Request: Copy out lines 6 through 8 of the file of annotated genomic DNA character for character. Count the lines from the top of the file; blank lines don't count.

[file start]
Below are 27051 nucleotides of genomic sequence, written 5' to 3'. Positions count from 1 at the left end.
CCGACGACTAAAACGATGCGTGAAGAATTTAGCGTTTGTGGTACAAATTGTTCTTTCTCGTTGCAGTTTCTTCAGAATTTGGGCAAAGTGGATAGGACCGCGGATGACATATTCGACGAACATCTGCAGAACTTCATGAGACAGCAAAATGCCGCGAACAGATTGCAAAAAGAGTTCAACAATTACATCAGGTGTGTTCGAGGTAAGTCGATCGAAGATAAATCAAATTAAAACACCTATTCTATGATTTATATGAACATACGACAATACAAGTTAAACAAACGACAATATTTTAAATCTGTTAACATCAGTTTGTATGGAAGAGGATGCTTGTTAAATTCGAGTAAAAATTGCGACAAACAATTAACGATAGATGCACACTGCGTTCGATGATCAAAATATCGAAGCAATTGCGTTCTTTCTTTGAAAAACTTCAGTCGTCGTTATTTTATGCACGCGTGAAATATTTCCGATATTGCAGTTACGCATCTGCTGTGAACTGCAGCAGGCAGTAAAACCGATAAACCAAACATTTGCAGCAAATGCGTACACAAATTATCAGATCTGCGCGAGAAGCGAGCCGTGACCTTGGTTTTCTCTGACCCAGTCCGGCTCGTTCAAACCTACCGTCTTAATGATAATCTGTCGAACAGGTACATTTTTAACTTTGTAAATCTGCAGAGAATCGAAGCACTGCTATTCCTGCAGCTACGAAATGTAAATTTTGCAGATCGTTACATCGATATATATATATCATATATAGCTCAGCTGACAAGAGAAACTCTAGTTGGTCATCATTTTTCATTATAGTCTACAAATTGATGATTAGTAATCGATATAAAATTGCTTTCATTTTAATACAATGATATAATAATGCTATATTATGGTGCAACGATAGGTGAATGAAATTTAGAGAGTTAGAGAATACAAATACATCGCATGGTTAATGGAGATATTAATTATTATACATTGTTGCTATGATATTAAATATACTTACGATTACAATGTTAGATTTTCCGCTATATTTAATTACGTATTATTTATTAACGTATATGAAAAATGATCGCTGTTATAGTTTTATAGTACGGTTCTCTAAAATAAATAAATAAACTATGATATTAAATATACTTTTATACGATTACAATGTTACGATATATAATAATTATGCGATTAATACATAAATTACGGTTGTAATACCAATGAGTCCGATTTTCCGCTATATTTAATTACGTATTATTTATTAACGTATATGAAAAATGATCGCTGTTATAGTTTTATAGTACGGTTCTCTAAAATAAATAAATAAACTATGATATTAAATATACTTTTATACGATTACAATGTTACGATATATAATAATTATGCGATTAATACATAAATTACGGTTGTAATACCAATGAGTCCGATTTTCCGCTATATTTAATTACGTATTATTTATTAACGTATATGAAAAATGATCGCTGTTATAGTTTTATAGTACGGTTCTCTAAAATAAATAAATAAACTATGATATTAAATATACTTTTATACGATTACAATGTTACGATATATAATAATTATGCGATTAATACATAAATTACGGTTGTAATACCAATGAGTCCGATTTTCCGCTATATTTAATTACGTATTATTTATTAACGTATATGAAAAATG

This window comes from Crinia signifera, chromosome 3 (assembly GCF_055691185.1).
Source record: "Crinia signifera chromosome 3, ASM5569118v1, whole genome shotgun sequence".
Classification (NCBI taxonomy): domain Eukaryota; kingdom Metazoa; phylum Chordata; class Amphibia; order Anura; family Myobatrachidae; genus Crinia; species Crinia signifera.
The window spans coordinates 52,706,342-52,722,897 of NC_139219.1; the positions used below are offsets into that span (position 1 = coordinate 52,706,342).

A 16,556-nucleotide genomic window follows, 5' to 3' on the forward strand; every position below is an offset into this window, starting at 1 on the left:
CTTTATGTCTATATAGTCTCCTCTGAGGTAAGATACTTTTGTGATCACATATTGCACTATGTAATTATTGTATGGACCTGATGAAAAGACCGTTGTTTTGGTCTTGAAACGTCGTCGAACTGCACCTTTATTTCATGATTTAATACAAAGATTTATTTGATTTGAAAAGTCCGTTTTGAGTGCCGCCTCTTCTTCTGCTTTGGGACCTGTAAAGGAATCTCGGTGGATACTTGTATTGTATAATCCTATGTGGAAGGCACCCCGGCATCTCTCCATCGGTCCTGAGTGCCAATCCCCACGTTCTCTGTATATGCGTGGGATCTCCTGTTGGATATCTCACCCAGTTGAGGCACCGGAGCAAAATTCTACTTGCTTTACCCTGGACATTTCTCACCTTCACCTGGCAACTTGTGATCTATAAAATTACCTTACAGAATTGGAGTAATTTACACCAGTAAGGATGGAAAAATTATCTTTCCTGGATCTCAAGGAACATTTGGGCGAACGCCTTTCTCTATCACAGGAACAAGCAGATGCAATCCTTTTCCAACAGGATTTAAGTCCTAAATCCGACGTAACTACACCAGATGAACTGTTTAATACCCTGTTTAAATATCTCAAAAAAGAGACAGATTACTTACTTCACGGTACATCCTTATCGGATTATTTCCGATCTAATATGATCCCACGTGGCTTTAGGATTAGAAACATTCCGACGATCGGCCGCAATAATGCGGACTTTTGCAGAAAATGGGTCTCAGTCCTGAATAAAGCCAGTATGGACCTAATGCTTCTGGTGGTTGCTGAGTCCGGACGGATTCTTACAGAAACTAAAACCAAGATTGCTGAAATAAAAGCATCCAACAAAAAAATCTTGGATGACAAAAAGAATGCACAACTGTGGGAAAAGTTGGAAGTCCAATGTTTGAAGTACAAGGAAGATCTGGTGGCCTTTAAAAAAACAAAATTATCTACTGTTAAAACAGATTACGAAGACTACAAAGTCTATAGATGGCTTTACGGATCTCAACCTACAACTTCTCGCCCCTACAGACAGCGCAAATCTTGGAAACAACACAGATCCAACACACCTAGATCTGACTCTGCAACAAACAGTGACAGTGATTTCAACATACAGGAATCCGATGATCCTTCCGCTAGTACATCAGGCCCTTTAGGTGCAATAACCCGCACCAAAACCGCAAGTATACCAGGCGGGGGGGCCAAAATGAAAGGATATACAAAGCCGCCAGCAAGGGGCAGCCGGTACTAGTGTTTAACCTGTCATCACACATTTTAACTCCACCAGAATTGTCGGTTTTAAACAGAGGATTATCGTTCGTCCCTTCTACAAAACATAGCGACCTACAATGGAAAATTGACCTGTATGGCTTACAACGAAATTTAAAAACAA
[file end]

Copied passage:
The window spans coordinates 52,706,342-52,722,897 of NC_139219.1; the positions used below are offsets into that span (position 1 = coordinate 52,706,342).

A 16,556-nucleotide genomic window follows, 5' to 3' on the forward strand; every position below is an offset into this window, starting at 1 on the left:
CTTTATGTCTATATAGTCTCCTCTGAGGTAAGATACTTTTGTGATCACATATTGCACTATGTAATTATTGTATGGACCTGATGAAAAGACCGTTGTTTTGGTCTTGAAACGTCGTCGAACTGCACCTTTATTTCATGATTTAATACAAAGATTTATTTGATTTGAAAAGTCCGTTTTGAGTGCCGCCTCTTCTTCTGCTTTGGGACCTGTAAAGGAATCTCGGTGGATACTTGTATTGTATAATCCTATGTGGAAGGCACCCCGGCATCTCTCCATCGGTCCTGAGTGCCAATCCCCACGTTCTCTGTATATGCGTGGGATCTCCTGTTGGATATCTCACCCAGTTGAGGCACCGGAGCAAAATTCTACTTGCTTTACCCTGGACATTTCTCACCTTCACCTGGCAACTTGTGATCTATAAAATTACCTTACAGAATTGGAGTAATTTACACCAGTAAGGATGGAAAAATTATCTTTCCTGGATCTCAAGGAACATTTGGGCGAACGCCTTTCTCTATCACAGGAACAAGCAGATGCAATCCTTTTCCAACAGGATTTAAGTCCTAAATCCGACGTAACTACACCAGATGAACTGTTTAATACCCTGTTTAAATATCTCAAAAAAGAGACAGATTACTTACTTCACGGTACATCCTTATCGGATTATTTCCGATCTAATATGATCCCACGTGGCTTTAGGATTAGAAACATTCCGACGATCGGCCGCAATAATGCGGACTTTTGCAGAAAATGGGTCTCAGTCCTGAATAAAGCCAGTATGGACCTAATGCTTCTGGTGGTTGCTGAGTCCGGACGGATTCTTACAGAAACTAAAACCAAGATTGCTGAAATAAAAGCATCCAACAAAAAAATCTTGGATGACAAAAAGAATGCACAACTGTGGGAAAAGTTGGAAGTCCAATGTTTGAAGTACAAGGAAGATCTGGTGGCCTTTAAAAAAACAAAATTATCTACTGTTAAAACAGATTACGAAGACTACAAAGTCTATAGATGGCTTTACGGATCTCAACCTACAACTTCTCGCCCCTACAGACAGCGCAAATCTTGGAAACAACACAGATCCAACACACCTAGATCTGACTCTGCAACAAACAGTGACAGTGATTTCAACATACAGGAATCCGATGATCCTTCCGCTAGTACATCAGGCCCTTTAGGTGCAATAACCCGCACCAAAACCGCAAGTATACCAGGCGGGGGGGCCAAAATGAAAGGATATACAAAGCCGCCAGCAAGGGGCAGCCGGTACTAGTGTTTAACCTGTCATCACACATTTTAACTCCACCAGAATTGTCGGTTTTAAACAGAGGATTATCGTTCGTCCCTTCTACAAAACATAGCGACCTACAATGGAAAATTGACCTGTATGGCTTACAACGAAATTTAAAAACAA